We spent Saturday in the Baltimore Convention Center at the national gathering of devotees of Japanese pop culture: a subset of America that also includes my son.
But not my wife and I. We came to accompany him, and to people-watch, and to buy a few clever tchotchkas, and to slip out to the Inner Harbor for a few hours on a lovely summer day.
At least half the 25,000 or so people at the convention were in costume. And I mean costume: They were dressed as anime or video game characters -- characters that only ever existed on paper or in pixels and in most cases were not based on genuine possibilities of human anatomy. Given that, the effort, and the result, of the costumers was remarkable. High school boys lugged painted plywood swords longer than they were.
Well, the Japanese guy in black vinyl hotpants, straight out of the East Village, didn't seem to be a character from anything but his own mind. But he was having a ball and he was fun to watch.
What made it all become such a joy, though, was the sheer exhilaration of people who, 363 days of the year, are more or less pariahs in their wider social settings by the mere fact of their fixation with something not especially esteemed by the rest of us. And here they were, suddenly among a sea of people who shared their definitions of a good time, of quality, oif cool.
It's a universal experience; you don't have to be an anime geek. If you're human and halfway interesting, you're going to geek out about something. I don't know enough about Japanese animation to participate in Otakon on that level, but I know how it feels when I finally meet someone who can really talk passionately about, say, old poetry.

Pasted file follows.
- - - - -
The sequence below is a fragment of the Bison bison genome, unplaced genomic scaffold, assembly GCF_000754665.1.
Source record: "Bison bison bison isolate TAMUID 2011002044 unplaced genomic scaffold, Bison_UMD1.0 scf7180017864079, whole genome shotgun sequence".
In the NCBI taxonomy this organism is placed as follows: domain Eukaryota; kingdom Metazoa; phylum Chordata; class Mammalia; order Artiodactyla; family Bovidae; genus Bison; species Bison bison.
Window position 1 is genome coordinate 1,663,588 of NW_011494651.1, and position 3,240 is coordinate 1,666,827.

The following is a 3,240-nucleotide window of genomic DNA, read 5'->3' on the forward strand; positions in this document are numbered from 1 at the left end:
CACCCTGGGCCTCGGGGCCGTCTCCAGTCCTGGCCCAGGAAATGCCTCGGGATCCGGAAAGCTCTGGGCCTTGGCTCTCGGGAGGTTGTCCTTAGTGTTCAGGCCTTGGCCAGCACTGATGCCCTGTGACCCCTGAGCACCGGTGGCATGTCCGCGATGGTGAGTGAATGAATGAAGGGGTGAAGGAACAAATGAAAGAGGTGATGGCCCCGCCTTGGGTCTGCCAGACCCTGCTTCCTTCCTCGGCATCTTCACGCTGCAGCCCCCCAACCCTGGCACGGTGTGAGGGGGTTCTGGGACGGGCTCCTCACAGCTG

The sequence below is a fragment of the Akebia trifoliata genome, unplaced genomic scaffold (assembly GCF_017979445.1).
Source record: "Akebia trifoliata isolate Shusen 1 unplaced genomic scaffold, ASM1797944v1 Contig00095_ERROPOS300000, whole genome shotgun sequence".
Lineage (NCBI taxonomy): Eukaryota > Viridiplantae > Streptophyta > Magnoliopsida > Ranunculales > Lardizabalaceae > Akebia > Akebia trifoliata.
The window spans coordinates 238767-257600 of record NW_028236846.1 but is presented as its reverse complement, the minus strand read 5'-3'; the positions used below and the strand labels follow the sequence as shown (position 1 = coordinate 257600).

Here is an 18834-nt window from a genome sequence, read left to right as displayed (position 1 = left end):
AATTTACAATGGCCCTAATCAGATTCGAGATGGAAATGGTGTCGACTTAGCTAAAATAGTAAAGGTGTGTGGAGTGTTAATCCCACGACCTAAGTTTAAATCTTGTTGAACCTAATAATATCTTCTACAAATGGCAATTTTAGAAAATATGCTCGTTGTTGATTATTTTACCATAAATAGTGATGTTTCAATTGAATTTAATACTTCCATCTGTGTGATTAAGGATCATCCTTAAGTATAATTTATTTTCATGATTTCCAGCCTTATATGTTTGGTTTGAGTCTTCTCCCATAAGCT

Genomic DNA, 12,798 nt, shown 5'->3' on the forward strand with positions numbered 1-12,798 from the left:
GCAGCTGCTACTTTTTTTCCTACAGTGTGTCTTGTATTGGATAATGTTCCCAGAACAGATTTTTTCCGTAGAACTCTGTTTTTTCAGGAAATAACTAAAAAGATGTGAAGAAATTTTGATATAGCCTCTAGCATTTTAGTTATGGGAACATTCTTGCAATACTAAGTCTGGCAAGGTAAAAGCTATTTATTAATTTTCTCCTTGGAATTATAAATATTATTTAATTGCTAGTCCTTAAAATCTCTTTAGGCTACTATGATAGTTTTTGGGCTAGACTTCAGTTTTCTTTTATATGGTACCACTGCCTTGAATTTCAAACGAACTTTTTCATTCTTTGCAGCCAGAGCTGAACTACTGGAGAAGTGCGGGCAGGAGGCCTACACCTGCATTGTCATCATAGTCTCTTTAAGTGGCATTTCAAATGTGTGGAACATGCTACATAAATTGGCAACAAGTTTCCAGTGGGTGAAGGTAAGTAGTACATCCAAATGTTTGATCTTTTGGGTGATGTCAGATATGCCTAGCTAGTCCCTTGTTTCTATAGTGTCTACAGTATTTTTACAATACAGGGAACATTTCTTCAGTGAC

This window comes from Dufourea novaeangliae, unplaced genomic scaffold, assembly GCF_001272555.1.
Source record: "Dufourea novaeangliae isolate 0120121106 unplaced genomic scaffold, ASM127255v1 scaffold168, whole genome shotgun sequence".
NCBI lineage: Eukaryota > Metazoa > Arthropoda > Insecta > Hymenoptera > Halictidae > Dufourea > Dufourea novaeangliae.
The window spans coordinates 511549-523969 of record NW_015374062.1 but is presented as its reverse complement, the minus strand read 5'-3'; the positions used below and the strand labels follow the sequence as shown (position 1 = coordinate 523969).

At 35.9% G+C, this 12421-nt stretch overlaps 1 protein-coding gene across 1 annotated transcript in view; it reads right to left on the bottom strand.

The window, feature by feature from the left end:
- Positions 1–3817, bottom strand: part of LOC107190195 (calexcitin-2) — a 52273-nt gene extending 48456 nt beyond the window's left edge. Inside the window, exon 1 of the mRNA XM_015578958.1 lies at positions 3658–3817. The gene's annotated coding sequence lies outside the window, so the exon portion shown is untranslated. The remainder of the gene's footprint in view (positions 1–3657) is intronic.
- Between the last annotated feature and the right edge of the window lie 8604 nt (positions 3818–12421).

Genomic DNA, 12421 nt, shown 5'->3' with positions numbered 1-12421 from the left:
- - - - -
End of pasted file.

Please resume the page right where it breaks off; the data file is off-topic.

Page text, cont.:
It's like you thought up the best joke in the world, but it works because of a pun that crosses Medieval Greek and Swahili. And then you finally meet someone else who knows both languages and can get it.
Saturday I saw a college-age guy wearing an outrageous red pleather body suit covered in black straps. He had the kind of schlubby, stubbly, pale look of a boy who's spent too much time hunkered in front of the video console. A group of very buff, very tough-looking young black men walked by, in costumes that looked to be from some futuristic gangster-style game. And one of them went right up to pleather man and was like, "wow, great costume, dude; you're _____ from _____!"
I don't remember the exact reference now. But the admirer was genuinely admiring it and the pleather guy was genuinely pleased that someone recognized his character, which evidently was an obscure one. They did the hood handshake-chest bump thing and chatted for a while and parted friends. I watched the whole interaction and remembered what life looks like on my block in the city at home, and I thought, "you know, this is a lot better in here than out there."